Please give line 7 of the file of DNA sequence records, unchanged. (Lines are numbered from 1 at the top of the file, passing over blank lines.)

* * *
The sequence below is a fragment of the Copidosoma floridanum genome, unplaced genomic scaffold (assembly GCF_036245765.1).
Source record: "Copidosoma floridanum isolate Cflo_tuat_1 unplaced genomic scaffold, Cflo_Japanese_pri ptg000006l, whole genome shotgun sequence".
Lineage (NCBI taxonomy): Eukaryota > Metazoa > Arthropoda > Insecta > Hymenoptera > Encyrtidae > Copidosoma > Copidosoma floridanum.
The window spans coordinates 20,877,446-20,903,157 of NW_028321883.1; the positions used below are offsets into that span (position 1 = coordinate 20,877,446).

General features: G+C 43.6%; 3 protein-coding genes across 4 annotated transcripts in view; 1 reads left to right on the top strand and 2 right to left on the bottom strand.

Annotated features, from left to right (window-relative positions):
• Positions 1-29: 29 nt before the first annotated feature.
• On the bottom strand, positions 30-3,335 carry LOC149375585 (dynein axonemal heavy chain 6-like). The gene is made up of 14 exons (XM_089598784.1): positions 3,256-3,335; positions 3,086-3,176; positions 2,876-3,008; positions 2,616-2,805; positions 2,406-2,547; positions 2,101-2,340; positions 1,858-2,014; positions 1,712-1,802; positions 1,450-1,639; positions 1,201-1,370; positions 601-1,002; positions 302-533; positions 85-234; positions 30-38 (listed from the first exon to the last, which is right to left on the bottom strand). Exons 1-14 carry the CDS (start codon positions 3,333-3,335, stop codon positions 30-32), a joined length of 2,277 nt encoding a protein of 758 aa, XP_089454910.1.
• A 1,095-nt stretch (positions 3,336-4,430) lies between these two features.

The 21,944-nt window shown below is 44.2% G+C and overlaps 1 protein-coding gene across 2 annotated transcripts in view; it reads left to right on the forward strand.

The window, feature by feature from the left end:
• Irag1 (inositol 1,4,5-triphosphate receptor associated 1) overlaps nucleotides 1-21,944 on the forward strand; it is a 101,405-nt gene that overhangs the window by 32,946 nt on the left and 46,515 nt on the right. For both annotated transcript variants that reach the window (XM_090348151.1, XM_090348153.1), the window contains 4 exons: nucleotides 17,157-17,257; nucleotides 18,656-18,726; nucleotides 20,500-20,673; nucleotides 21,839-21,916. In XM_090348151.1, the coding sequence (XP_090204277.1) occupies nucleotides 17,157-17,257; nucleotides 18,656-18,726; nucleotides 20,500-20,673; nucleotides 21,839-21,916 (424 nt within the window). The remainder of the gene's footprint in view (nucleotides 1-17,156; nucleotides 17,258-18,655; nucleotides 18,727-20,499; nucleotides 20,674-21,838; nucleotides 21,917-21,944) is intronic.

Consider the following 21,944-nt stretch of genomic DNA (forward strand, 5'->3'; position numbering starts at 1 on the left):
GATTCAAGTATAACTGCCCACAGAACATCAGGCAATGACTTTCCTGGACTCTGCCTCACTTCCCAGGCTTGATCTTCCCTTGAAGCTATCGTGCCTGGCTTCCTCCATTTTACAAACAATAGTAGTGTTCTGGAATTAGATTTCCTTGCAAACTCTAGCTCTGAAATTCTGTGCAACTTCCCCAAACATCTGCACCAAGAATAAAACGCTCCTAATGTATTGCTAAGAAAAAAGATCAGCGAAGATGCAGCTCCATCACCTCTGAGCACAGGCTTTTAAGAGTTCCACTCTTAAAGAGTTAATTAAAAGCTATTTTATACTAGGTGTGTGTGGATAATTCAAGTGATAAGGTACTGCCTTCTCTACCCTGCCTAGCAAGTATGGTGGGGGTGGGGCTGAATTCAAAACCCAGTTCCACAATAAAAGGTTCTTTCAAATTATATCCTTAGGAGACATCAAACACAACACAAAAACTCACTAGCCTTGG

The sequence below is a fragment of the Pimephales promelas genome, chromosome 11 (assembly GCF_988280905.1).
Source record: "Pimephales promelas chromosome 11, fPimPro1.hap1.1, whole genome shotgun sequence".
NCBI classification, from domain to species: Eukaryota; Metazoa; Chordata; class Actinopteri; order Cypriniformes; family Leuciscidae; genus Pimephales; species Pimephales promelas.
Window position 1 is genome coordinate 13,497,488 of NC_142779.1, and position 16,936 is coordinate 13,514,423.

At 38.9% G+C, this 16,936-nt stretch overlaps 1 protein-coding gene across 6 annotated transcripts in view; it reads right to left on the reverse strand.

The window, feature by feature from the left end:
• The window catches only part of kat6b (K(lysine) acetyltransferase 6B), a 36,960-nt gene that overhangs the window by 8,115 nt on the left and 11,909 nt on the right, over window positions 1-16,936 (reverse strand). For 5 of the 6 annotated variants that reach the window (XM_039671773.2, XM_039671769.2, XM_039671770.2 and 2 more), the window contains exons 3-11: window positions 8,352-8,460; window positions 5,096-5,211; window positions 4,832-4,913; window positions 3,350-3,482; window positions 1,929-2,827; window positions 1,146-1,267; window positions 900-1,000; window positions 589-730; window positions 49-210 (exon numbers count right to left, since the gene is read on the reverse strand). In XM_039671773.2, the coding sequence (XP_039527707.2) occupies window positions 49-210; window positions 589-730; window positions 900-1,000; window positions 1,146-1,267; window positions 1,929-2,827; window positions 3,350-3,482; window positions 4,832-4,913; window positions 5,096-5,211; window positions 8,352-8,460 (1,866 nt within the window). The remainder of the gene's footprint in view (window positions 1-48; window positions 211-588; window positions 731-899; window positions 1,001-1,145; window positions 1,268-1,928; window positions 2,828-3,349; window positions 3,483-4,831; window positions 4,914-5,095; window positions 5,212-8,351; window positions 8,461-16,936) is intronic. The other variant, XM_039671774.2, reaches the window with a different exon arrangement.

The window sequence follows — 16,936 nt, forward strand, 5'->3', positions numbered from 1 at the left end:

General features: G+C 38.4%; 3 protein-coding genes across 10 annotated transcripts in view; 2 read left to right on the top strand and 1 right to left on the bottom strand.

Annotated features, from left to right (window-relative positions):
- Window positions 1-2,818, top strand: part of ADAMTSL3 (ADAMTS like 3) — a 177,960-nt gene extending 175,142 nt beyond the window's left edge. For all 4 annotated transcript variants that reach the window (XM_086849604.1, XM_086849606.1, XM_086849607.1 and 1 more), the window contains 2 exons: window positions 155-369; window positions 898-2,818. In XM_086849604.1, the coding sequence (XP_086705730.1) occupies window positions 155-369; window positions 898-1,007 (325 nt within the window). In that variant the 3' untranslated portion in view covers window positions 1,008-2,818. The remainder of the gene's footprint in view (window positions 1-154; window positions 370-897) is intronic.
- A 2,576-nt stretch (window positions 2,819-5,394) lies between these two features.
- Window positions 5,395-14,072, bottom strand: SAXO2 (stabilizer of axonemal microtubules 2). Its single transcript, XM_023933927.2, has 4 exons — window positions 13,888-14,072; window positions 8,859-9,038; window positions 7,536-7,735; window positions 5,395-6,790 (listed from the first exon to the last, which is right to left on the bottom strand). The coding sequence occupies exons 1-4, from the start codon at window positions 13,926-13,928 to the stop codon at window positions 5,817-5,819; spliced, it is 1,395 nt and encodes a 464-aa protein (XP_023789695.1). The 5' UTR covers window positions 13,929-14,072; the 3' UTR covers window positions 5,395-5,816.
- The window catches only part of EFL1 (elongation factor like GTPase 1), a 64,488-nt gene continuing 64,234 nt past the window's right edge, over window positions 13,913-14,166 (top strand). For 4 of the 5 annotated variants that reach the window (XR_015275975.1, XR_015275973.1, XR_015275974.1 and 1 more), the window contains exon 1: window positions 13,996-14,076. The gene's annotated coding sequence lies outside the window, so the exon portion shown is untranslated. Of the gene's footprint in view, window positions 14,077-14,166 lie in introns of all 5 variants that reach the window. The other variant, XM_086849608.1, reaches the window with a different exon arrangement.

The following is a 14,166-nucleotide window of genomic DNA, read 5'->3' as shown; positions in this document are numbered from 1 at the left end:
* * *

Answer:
• Positions 1-29: 29 nt before the first annotated feature.